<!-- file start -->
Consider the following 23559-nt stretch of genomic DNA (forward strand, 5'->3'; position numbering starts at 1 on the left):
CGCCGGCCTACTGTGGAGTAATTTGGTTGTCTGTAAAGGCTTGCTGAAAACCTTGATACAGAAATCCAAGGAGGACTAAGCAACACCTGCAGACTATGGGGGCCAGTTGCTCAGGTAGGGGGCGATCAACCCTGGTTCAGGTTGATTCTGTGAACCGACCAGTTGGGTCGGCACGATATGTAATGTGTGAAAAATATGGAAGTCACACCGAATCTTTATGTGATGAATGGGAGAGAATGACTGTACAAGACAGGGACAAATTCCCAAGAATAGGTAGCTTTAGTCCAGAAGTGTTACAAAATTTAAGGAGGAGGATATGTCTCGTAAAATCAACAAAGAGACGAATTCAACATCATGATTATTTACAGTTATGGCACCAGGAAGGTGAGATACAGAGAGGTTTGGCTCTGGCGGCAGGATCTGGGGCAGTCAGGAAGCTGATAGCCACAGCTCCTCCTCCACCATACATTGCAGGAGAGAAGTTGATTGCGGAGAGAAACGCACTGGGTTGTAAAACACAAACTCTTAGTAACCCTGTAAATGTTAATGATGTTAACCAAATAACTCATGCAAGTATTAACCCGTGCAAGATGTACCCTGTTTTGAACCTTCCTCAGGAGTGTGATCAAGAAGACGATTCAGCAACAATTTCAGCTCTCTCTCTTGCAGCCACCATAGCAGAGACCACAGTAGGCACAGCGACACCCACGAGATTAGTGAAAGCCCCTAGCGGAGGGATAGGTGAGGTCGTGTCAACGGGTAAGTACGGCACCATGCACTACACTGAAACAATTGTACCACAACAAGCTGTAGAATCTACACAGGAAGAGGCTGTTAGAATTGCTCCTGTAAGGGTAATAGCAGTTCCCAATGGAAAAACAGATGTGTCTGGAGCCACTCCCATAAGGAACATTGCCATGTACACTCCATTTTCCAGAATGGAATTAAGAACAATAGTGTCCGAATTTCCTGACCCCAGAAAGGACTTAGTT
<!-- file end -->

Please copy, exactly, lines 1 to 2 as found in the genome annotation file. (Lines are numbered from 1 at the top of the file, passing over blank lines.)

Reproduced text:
Consider the following 23559-nt stretch of genomic DNA (forward strand, 5'->3'; position numbering starts at 1 on the left):
CGCCGGCCTACTGTGGAGTAATTTGGTTGTCTGTAAAGGCTTGCTGAAAACCTTGATACAGAAATCCAAGGAGGACTAAGCAACACCTGCAGACTATGGGGGCCAGTTGCTCAGGTAGGGGGCGATCAACCCTGGTTCAGGTTGATTCTGTGAACCGACCAGTTGGGTCGGCACGATATGTAATGTGTGAAAAATATGGAAGTCACACCGAATCTTTATGTGATGAATGGGAGAGAATGACTGTACAAGACAGGGACAAATTCCCAAGAATAGGTAGCTTTAGTCCAGAAGTGTTACAAAATTTAAGGAGGAGGATATGTCTCGTAAAATCAACAAAGAGACGAATTCAACATCATGATTATTTACAGTTATGGCACCAGGAAGGTGAGATACAGAGAGGTTTGGCTCTGGCGGCAGGATCTGGGGCAGTCAGGAAGCTGATAGCCACAGCTCCTCCTCCACCATACATTGCAGGAGAGAAGTTGATTGCGGAGAGAAACGCACTGGGTTGTAAAACACAAACTCTTAGTAACCCTGTAAATGTTAATGATGTTAACCAAATAACTCATGCAAGTATTAACCCGTGCAAGATGTACCCTGTTTTGAACCTTCCTCAGGAGTGTGATCAAGAAGACGATTCAGCAACAATTTCAGCTCTCTCTCTTGCAGCCACCATAGCAGAGACCACAGTAGGCACAGCGACACCCACGAGATTAGTGAAAGCCCCTAGCGGAGGGATAGGTGAGGTCGTGTCAACGGGTAAGTACGGCACCATGCACTACACTGAAACAATTGTACCACAACAAGCTGTAGAATCTACACAGGAAGAGGCTGTTAGAATTGCTCCTGTAAGGGTAATAGCAGTTCCCAATGGAAAAACAGATGTGTCTGGAGCCACTCCCATAAGGAACATTGCCATGTACACTCCATTTTCCAGAATGGAATTAAGAACAATAGTGTCCGAATTTCCTGACCCCAGAAAGGACTTAGTT